The White House is circulating a draft immigration bill that would create a new visa for illegal immigrants living in the United States and allow them to become legal permanent residents within eight years, according to a report published online Saturday by USA Today.
President Barack Obama's bill would create a "Lawful Prospective Immigrant" visa for the estimated 11 million illegal immigrants living in the United States.
The White House wouldn’t comment directly on the USA Today report but released the following statement Saturday night:
“The President has made clear the principles upon which he believes any commonsense immigration reform effort should be based. We continue to work in support of a bipartisan effort, and while the President has made clear he will move forward if Congress fails to act, progress continues to be made and the administration has not prepared a final bill to submit.”
Florida Republican Sen. Marco Rubio, who has also been working on an immigration bill, told NBC Latino that the bill as described by USA Today was “half-baked and seriously flawed.”
He also said the White House had erred in not seeking input from Republican lawmakers. “If actually proposed, the president’s bill would be dead on arrival in Congress, leaving us with unsecured borders and a broken legal immigration system for years to come,” Rubio said in a statement published by NBC.
The bill includes more security funding and requires business owners to adopt a system for verifying the immigration status of new hires within four years, the newspaper said. USA Today reported that the bill would require that immigrants pass a criminal background check, submit biometric information and pay fees to qualify for the new visa.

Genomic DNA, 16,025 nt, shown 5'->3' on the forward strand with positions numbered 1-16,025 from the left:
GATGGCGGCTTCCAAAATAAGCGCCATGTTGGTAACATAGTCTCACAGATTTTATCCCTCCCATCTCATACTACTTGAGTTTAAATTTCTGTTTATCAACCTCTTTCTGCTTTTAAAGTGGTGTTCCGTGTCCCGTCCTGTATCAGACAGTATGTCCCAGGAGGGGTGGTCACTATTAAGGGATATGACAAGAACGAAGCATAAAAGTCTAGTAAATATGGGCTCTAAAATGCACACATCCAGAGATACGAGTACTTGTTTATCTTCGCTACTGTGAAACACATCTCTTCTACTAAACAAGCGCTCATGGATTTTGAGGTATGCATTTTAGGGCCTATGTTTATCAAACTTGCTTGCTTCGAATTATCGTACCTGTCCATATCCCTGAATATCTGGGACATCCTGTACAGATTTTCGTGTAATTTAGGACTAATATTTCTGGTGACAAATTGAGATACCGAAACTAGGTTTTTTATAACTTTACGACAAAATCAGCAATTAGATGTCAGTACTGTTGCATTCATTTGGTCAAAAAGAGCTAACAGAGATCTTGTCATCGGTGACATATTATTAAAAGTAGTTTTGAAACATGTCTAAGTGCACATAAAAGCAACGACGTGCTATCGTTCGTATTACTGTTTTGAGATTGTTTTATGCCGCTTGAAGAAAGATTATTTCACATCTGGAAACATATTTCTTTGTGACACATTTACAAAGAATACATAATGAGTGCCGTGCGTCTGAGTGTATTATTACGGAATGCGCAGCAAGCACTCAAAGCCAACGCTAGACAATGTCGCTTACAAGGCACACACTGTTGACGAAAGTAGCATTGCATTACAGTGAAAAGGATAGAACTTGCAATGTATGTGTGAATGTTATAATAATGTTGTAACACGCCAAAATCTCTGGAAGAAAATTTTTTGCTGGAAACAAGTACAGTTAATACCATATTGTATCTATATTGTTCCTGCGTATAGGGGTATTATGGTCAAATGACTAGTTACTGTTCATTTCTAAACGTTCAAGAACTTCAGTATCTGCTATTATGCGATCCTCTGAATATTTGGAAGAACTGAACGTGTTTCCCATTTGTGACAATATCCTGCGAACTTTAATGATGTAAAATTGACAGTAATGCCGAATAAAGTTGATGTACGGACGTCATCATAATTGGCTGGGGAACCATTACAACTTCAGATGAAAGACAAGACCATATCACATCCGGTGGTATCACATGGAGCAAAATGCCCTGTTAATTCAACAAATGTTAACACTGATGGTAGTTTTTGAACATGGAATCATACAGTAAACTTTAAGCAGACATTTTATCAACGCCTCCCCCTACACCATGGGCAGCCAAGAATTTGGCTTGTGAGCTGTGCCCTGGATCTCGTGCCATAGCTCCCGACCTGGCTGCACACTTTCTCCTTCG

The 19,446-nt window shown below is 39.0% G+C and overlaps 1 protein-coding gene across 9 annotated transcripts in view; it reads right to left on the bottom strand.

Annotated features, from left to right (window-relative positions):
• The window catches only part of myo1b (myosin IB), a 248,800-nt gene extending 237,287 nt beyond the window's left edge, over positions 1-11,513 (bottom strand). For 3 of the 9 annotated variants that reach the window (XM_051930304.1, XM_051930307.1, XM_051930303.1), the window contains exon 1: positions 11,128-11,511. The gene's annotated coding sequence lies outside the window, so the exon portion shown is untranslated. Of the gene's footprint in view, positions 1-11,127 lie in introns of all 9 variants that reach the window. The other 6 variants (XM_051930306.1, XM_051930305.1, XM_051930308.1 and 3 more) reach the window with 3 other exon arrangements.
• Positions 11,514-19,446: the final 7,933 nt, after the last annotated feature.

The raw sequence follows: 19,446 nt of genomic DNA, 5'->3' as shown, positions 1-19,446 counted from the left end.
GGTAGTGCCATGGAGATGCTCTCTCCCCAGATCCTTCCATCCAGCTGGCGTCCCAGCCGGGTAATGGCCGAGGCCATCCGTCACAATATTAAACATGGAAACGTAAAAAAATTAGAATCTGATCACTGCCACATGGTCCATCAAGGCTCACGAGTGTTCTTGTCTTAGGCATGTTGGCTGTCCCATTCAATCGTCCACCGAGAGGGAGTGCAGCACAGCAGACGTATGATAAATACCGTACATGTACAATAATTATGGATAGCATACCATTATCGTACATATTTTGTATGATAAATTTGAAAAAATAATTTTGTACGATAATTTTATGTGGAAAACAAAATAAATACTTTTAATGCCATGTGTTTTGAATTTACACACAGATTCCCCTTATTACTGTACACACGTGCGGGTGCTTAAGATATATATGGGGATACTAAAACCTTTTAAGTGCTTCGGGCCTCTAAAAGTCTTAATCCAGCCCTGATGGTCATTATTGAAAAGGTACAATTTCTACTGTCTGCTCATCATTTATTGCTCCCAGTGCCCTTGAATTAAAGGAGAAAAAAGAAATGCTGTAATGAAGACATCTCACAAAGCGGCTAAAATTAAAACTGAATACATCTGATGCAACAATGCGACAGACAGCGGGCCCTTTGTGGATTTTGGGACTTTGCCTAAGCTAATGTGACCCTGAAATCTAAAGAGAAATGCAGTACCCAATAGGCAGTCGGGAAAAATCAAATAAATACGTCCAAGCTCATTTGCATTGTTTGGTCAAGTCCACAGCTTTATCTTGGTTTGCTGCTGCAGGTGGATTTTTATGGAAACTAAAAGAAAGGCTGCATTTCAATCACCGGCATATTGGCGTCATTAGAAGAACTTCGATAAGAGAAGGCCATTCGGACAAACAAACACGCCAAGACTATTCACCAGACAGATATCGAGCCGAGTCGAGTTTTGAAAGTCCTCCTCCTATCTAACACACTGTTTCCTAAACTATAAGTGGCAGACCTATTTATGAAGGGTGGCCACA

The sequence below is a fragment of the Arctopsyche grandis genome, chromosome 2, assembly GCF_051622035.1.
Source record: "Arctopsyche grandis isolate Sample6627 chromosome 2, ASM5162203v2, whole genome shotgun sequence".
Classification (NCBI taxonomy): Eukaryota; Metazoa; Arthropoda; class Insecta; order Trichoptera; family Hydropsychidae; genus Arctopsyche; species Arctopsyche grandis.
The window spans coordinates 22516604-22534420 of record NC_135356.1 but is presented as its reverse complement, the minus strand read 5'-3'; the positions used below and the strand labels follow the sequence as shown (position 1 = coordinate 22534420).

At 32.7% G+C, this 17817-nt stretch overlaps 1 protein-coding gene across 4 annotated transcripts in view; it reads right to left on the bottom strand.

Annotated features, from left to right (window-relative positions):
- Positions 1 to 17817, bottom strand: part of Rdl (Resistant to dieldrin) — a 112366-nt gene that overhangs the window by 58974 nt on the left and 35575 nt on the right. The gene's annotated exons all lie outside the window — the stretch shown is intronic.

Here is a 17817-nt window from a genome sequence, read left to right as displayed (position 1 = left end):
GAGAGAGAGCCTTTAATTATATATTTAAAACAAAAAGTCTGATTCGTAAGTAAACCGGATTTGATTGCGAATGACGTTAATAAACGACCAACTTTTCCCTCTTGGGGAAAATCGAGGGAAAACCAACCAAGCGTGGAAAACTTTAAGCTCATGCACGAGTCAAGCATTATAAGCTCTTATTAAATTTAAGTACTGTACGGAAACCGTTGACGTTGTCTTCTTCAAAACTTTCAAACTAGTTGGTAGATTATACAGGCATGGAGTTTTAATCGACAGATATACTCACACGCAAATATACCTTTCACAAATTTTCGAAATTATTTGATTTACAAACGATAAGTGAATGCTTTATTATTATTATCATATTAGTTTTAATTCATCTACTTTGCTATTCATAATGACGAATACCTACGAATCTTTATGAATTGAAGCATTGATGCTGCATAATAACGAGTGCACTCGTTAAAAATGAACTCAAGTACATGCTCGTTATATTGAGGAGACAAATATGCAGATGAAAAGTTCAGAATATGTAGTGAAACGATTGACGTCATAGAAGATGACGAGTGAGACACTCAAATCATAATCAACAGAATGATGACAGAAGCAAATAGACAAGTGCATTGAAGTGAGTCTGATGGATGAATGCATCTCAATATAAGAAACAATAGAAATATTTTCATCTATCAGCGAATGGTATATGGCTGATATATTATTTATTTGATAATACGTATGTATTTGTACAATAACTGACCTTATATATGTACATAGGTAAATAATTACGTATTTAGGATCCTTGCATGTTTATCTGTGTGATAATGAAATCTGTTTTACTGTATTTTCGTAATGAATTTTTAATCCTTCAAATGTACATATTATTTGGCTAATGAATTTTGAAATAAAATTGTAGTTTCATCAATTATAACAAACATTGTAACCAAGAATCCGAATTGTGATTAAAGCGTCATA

Immigrants who served more than a year in prison for a criminal conviction or were convicted of three or more crimes and were sentenced to a total of 90 days in jail would not be eligible.
Crimes committed in other countries that would bar immigrants from legally entering the country would also be ineligible.
Those immigrants facing deportation would be eligible to apply for the visa, the newspaper reported.
Immigrants would be eligible to apply for a green card within eight years, if they learn English and U.S. history and government, and they would later be eligible to become U.S. citizens.
Last month a bipartisan group of senators announced they had agreed on the general outline of an immigration plan.
For his part, Obama has said he would not submit his own legislation to Congress so long as law makers acted "in a timely manner." If they failed, he said, "I will send up a bill based on my proposal and insist that they vote on it right away."
Clark Stevens, a White House spokesman, said Saturday that Obama still supports a bipartisan effort to craft a comprehensive immigration bill.
"While the president has made clear he will move forward if Congress fails to act, progress continues to be made and the administration has not prepared a final bill to submit," he said in a statement.
Ali Noorani, executive director of the National Immigration Forum, described the draft bill as a "very moderate" proposal.
While the path to citizenship was welcomed by Noorani, he said not enough attention was being paid to future immigration.
"Commonsense immigration reform must include a functioning immigration system for the future," Noorani said in a statement. "Reform does not begin and end with citizenship and enforcement alone."